Boiling pork spare ribs before placing them on the grill or in the oven gives you more control over the cooking temperature. This helps ensure the ribs will be tender and juicy. Boiling not only shortens the cooking time but makes the meat easier to chew and digest.
One way to tenderize pork spare ribs is to boil them, which should take about one and a half hours per pound of meat — or less for boneless ribs. Ideally, cook the meat until it reaches a minimum internal temperature of 145 degrees Fahrenheit.
Pork Spare Rib Nutrition
Connecticut's Department of Consumer Protection defines spare ribs as the cut of meat at the bottom portion of the pig's mid-section from the fat back side of the belly, including portions of the rib cartilages and possibly a part of the split breast bone.
Loin back or baby back ribs are cut from the top of the rib cage and are meatier, bigger and require a longer cooking time. Each full slab of spare ribs contains 12 bones, according to the University of Nebraska-Lincoln.
Cooked pork spare ribs are high in calories and fat. According to the USDA, 100 grams or a 3.5-ounce serving, delivers 397 calories — that's about 20 percent of the daily value (DV). In comparison, pork back ribs provide 292 calories or 15 percent of the DV for the same amount.
Most of the calories in pork ribs come from fat. Pork spare ribs are meatier than back ribs and contain 30.3 grams of fat plus a hefty amount of cholesterol — 121 milligrams or 40 percent of the DV. The U.S. National Library of Medicine states that if you are trying to lower your cholesterol, you should limit your intake to 200 milligrams a day.
Any carbs or sugar you get from pork ribs will come from the sauce and other ingredients you add to the mix. The meat is carb-free. Spare ribs are a good source of protein, offering 40 percent of the daily recommended value for this nutrient in each 3.5-ounce serving.
Purpose of Boiling Ribs
Whether you are boiling boneless pork ribs or bone-in spare ribs, cooking ribs on the stovetop causes the connective tissues and membranes to break down, according to a January 2018 research paper in Comprehensive Reviews in Food Science and Food Safety.
Heat also helps render surface fat and makes it easier to remove the inner membrane from the ribs (if necessary) before you grill them. Furthermore, it softens the overall texture of the ribs and ensures they are cooked at a safe internal temperature to destroy bacteria.
When cooking ribs on the stovetop, keep the water at a simmer rather than a full boil. As noted by ScienceMeetsFood.org, muscle fibers in the meat begin to shrink at a temperature of about 100 F. As the temperature rises to 130 F, the collagen, which is responsible for the toughness in meat, begins to contract and denature. It turns into a gel-like substance that helps tenderize the meat.
However, according to the American Meat Science Association, if you allow the water to exceed 195 F, such as when boiling water (which requires 212 F), the protein in the meat toughens.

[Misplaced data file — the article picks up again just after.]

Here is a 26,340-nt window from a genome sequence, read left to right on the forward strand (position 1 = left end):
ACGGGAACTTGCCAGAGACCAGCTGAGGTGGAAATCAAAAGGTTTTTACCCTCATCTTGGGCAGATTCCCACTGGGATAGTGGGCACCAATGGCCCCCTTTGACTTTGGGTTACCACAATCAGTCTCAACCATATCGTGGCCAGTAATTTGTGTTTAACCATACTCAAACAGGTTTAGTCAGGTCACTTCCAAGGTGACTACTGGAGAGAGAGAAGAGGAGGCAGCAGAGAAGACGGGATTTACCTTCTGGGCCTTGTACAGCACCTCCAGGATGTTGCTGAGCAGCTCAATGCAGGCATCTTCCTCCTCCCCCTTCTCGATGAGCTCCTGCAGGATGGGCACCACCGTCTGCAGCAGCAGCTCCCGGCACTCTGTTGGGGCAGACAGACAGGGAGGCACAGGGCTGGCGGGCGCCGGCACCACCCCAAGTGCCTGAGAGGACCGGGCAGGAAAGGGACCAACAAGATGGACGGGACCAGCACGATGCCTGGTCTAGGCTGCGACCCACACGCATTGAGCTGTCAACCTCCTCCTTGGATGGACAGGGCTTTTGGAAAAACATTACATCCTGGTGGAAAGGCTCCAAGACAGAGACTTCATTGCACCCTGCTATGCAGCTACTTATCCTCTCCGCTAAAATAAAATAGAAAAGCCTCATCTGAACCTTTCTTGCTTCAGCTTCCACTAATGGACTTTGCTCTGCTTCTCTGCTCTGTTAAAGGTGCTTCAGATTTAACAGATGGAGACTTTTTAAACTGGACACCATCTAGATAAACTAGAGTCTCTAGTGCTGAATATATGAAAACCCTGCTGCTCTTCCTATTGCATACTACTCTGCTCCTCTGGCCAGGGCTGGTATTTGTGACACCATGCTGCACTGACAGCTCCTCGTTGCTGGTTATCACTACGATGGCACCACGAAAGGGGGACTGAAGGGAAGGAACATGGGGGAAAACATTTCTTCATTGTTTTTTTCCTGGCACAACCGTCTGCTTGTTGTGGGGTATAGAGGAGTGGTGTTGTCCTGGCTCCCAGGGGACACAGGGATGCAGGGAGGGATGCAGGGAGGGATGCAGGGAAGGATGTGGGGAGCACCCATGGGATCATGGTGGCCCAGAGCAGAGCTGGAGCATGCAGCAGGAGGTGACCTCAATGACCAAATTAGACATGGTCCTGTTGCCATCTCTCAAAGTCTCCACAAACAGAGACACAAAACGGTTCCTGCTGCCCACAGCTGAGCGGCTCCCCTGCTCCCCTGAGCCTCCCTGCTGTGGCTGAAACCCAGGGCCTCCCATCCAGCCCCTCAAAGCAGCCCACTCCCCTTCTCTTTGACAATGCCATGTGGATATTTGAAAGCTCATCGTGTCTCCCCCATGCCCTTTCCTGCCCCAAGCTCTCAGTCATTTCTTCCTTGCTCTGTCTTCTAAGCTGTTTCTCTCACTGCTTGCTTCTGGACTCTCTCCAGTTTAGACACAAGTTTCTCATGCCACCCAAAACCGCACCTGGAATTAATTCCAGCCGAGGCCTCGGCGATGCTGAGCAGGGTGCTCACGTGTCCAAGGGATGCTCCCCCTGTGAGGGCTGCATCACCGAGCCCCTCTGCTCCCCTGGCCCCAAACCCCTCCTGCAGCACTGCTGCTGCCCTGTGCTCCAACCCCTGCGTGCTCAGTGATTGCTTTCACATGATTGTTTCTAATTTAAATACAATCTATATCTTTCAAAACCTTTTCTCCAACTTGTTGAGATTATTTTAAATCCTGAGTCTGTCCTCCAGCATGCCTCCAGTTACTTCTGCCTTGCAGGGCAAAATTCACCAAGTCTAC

Cooking Ribs on the Stovetop
The key to succulent pork ribs is a lengthy cook time and a simmering temperature — low and slow — which is easier to control on the stovetop as opposed to grilling. Adding salt, peppercorns, bay leaves, a clove of garlic or ginger, and other herbs, such a sprig of rosemary or thyme, to the water will enhance the flavor.
Slowly boiling ribs submerged in a pot of water may take one and a half hours per pound of meat, according to a recipe from the Splendid Table. Cooking boneless ribs will not take as long.
The USDA states that meat should reach a minimum internal temperature of 145 F to be safe for consumption. However, you might have to bring it to a higher temperature for optimal tenderness. The meat is done when it pulls back and exposes a bit of bone at the thinner ends of the ribs. Also, the ribs should bend slightly at the center when picking them up with tongs — but should not fall apart.
When the ribs are ready, remove them from the water and pat them dry. Brush the ribs with BBQ sauce or flavor them with a spicy dry rub of your choosing. Place them in the oven at 400 F or on a hot grill.
Cook, turning once, until the sauce sticks to the ribs, becomes golden brown and caramelized with just the right amount of crispiness around the edges. Once they're done, remove them from the oven or grill and let them rest for at least three minutes before cutting them into portions.
Read more: How to Make Ribs in a Slow Cooker in 4 Hours
- USDA Food Safety and Inspection Service: "How Temperatures Affect Food"
- University of Nebraska - Lincoln: "Pork Cuts ID & Cooking Recommendations - Spareribs and Jowl"
- USDA: "Nutrition Comparison of Roasted Pork Backribs and Pork Spare Ribs"
- U.S. National Library of Medicine: "How to Lower Cholesterol With Diet"
- Comprehensive Reviews in Food Science and Food Safety: "Domestic Cooking of Muscle Foods: Impact on Composition of Nutrients and Contaminants"
- Science Meets Food: "The Science Behind Sous Vide Cooking – And How to Explain It to Your Friends"
- American Meat Science Association: "Meat Cookery - Methods of Cooking Meat"
- Splendid Table: "Sticky, Spicy Pork Ribs"
- Regulations of Connecticut State Agencies: Department of Consumer Protection: "Labeling of Cuts of Meat Sold by Food Establishments"